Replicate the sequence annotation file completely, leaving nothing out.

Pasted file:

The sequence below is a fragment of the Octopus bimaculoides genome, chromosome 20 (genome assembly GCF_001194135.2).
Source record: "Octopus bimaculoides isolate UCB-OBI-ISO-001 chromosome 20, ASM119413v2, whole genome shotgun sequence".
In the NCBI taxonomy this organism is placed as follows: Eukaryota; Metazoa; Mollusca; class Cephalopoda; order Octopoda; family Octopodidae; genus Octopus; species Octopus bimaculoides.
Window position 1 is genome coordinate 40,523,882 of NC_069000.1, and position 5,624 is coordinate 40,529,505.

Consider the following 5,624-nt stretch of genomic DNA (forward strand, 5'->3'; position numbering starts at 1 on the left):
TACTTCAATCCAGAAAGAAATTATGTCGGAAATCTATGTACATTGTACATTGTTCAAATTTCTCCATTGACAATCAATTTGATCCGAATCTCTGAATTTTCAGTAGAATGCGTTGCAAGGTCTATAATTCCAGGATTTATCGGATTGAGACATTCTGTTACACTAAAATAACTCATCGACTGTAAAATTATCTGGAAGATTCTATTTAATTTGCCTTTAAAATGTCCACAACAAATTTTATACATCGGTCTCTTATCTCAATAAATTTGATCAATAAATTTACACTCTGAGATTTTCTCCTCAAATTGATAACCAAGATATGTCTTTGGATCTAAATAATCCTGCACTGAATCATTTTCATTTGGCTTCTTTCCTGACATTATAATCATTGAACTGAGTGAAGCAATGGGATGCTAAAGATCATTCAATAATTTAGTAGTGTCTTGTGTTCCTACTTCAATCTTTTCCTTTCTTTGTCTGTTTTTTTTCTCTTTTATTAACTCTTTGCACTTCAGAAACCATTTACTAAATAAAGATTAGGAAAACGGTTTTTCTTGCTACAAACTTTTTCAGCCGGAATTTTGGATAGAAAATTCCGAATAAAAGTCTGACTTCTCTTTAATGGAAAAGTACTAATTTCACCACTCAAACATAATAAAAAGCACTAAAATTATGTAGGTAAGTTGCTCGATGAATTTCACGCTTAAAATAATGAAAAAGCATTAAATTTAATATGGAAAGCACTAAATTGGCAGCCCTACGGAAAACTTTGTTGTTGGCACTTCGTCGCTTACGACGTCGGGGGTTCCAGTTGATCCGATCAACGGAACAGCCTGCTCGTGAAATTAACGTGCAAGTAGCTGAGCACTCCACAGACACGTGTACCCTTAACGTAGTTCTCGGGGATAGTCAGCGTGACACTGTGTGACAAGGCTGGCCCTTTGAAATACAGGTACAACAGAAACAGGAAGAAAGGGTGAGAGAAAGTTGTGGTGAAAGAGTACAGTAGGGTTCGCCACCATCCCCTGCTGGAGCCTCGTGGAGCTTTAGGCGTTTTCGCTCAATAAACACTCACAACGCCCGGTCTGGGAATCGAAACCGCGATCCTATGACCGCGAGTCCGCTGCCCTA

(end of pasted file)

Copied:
The sequence below is a fragment of the Octopus bimaculoides genome, chromosome 20 (genome assembly GCF_001194135.2).
Source record: "Octopus bimaculoides isolate UCB-OBI-ISO-001 chromosome 20, ASM119413v2, whole genome shotgun sequence".
In the NCBI taxonomy this organism is placed as follows: Eukaryota; Metazoa; Mollusca; class Cephalopoda; order Octopoda; family Octopodidae; genus Octopus; species Octopus bimaculoides.
Window position 1 is genome coordinate 40,523,882 of NC_069000.1, and position 5,624 is coordinate 40,529,505.

Consider the following 5,624-nt stretch of genomic DNA (forward strand, 5'->3'; position numbering starts at 1 on the left):
TACTTCAATCCAGAAAGAAATTATGTCGGAAATCTATGTACATTGTACATTGTTCAAATTTCTCCATTGACAATCAATTTGATCCGAATCTCTGAATTTTCAGTAGAATGCGTTGCAAGGTCTATAATTCCAGGATTTATCGGATTGAGACATTCTGTTACACTAAAATAACTCATCGACTGTAAAATTATCTGGAAGATTCTATTTAATTTGCCTTTAAAATGTCCACAACAAATTTTATACATCGGTCTCTTATCTCAATAAATTTGATCAATAAATTTACACTCTGAGATTTTCTCCTCAAATTGATAACCAAGATATGTCTTTGGATCTAAATAATCCTGCACTGAATCATTTTCATTTGGCTTCTTTCCTGACATTATAATCATTGAACTGAGTGAAGCAATGGGATGCTAAAGATCATTCAATAATTTAGTAGTGTCTTGTGTTCCTACTTCAATCTTTTCCTTTCTTTGTCTGTTTTTTTTCTCTTTTATTAACTCTTTGCACTTCAGAAACCATTTACTAAATAAAGATTAGGAAAACGGTTTTTCTTGCTACAAACTTTTTCAGCCGGAATTTTGGATAGAAAATTCCGAATAAAAGTCTGACTTCTCTTTAATGGAAAAGTACTAATTTCACCACTCAAACATAATAAAAAGCACTAAAATTATGTAGGTAAGTTGCTCGATGAATTTCACGCTTAAAATAATGAAAAAGCATTAAATTTAATATGGAAAGCACTAAATTGGCAGCCCTACGGAAAACTTTGTTGTTGGCACTTCGTCGCTTACGACGTCGGGGGTTCCAGTTGATCCGATCAACGGAACAGCCTGCTCGTGAAATTAACGTGCAAGTAGCTGAGCACTCCACAGACACGTGTACCCTTAACGTAGTTCTCGGGGATAGTCAGCGTGACACTGTGTGACAAGGCTGGCCCTTTGAAATACAGGTACAACAGAAACAGGAAGAAAGGGTGAGAGAAAGTTGTGGTGAAAGAGTACAGTAGGGTTCGCCACCATCCCCTGCTGGAGCCTCGTGGAGCTTTAGGCGTTTTCGCTCAATAAACACTCACAACGCCCGGTCTGGGAATCGAAACCGCGATCCTATGACCGCGAGTCCGCTGCCCTA